An on-site interview gives the opportunity for both the employer and candidate to thoroughly evaluate each other. The employer has an opportunity to make a more in-depth assessment of the candidate; the candidate has a chance to observe the work environment, interact with staff, and gain perspective about the organization’s services and location.

The Invitation
Acknowledge or decline an invitation to visit an employer in a timely manner. You should only accept an invitation if you are genuinely interested in the position and have not accepted another job offer. Be sure to have a voicemail message that is clear and professional, should you miss a call from an employer.

Confirm your plans with your professors. Avoid conflicts with exams or project deadlines. Because interviews vary among organizations, ask for an interview schedule, including names of interviewers, when you agree to a site visit.

The Travel Plan
Confirm who is responsible for expenses and travel arrangements before accepting an invitation for an on-site interview. Some employers will reimburse for legitimate expenses associated with the interview and some may not pay any expenses. Be sure to get directions ahead of time—not the day you are traveling. Plan for unforeseen delays, such as traffic, road construction, getting lost, etc.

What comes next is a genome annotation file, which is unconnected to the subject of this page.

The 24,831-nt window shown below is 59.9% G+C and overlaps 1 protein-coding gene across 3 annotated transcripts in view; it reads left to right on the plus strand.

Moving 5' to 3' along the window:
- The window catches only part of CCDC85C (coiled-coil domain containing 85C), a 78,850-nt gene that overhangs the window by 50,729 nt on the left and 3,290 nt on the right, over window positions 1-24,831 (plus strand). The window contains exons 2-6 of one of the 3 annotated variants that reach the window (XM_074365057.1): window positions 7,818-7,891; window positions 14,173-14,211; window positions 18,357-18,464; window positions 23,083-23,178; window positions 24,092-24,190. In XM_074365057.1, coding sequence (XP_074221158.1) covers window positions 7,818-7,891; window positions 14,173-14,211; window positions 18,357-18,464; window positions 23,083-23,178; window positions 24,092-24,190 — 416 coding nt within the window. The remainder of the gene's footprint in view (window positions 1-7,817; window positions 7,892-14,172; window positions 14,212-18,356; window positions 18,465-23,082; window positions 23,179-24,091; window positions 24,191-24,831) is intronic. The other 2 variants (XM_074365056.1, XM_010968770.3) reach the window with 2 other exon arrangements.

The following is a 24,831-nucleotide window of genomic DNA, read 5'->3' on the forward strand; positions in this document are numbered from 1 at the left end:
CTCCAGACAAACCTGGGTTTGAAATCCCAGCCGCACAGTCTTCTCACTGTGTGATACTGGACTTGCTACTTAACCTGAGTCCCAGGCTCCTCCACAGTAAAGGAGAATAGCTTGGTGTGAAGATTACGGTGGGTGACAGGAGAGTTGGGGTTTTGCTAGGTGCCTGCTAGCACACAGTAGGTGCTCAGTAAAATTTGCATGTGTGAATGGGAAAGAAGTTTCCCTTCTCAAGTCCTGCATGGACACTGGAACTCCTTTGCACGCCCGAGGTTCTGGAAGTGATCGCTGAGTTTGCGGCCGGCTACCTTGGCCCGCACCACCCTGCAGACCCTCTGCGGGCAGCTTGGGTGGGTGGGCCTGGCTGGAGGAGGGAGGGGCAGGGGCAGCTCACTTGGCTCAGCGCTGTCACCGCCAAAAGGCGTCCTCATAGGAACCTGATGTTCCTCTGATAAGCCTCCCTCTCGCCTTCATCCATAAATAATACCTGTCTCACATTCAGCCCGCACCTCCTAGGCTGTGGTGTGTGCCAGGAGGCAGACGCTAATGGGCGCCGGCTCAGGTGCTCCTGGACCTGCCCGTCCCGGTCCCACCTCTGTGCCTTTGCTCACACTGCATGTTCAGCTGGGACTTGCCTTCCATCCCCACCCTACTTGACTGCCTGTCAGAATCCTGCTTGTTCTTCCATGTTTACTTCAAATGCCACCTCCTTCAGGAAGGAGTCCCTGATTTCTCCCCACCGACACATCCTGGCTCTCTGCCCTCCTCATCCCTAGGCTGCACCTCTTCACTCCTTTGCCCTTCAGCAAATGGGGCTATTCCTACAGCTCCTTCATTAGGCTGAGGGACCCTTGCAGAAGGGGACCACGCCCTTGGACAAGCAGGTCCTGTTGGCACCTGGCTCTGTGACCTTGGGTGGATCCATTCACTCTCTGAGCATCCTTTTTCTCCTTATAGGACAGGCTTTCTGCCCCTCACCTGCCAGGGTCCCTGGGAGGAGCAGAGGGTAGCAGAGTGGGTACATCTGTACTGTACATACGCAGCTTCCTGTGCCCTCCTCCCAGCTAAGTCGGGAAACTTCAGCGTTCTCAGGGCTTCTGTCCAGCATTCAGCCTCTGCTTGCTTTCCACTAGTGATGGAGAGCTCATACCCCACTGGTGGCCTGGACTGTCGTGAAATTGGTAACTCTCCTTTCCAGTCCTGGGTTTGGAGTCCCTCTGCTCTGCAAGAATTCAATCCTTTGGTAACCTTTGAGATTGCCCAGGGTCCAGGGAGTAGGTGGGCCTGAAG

Day of Interview
An interview day can range from 1-8 hours. Your visit may include multiple interviews, information sessions, tours, meals, and other activities. Most on-site visits incorporate some combination of one-on-one, behavior-based, and group interview formats. Some employers may invite many candidates to visit at one time so they can observe interactions in a group or team setting.

You typically meet with many people; you may answer the same question more than once. Do not be surprised if you are asked questions you were already asked in a previous on-campus interview or phone interview. Remember to respond thoroughly and enthusiastically, as if it were your first time hearing the question.

You will be evaluated throughout every activity in the day, including meals. Your primary goal during meals should be to talk, rather than eat. Your manners, conversation skills, and judgment may be evaluated, especially if the position requires client contact. Order a light meal. Avoid foods that are messy or difficult to eat. When ordering, go for menu items that are mid-range in price. Avoid alcoholic beverages during interviews, although one glass of wine may be permissible.

Before leaving, find out the hiring timeline and when you should hear back from them. Collect business cards, or at least the name and title, from everyone you meet during the interview process. Remember to send thank you notes!